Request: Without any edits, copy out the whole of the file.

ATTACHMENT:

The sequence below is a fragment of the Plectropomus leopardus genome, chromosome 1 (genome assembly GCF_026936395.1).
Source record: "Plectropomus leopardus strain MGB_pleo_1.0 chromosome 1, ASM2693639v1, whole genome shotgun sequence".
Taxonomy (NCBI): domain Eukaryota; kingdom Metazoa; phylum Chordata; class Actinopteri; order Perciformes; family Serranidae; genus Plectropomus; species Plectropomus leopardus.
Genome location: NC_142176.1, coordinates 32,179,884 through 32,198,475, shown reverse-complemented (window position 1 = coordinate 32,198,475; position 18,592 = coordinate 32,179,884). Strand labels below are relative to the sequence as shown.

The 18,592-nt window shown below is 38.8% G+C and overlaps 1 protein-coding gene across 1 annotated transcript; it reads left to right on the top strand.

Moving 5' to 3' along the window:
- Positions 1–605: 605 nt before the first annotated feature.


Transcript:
The sequence below is a fragment of the Plectropomus leopardus genome, chromosome 1 (genome assembly GCF_026936395.1).
Source record: "Plectropomus leopardus strain MGB_pleo_1.0 chromosome 1, ASM2693639v1, whole genome shotgun sequence".
Taxonomy (NCBI): domain Eukaryota; kingdom Metazoa; phylum Chordata; class Actinopteri; order Perciformes; family Serranidae; genus Plectropomus; species Plectropomus leopardus.
Genome location: NC_142176.1, coordinates 32,179,884 through 32,198,475, shown reverse-complemented (window position 1 = coordinate 32,198,475; position 18,592 = coordinate 32,179,884). Strand labels below are relative to the sequence as shown.

The 18,592-nt window shown below is 38.8% G+C and overlaps 1 protein-coding gene across 1 annotated transcript; it reads left to right on the top strand.

Moving 5' to 3' along the window:
- Positions 1–605: 605 nt before the first annotated feature.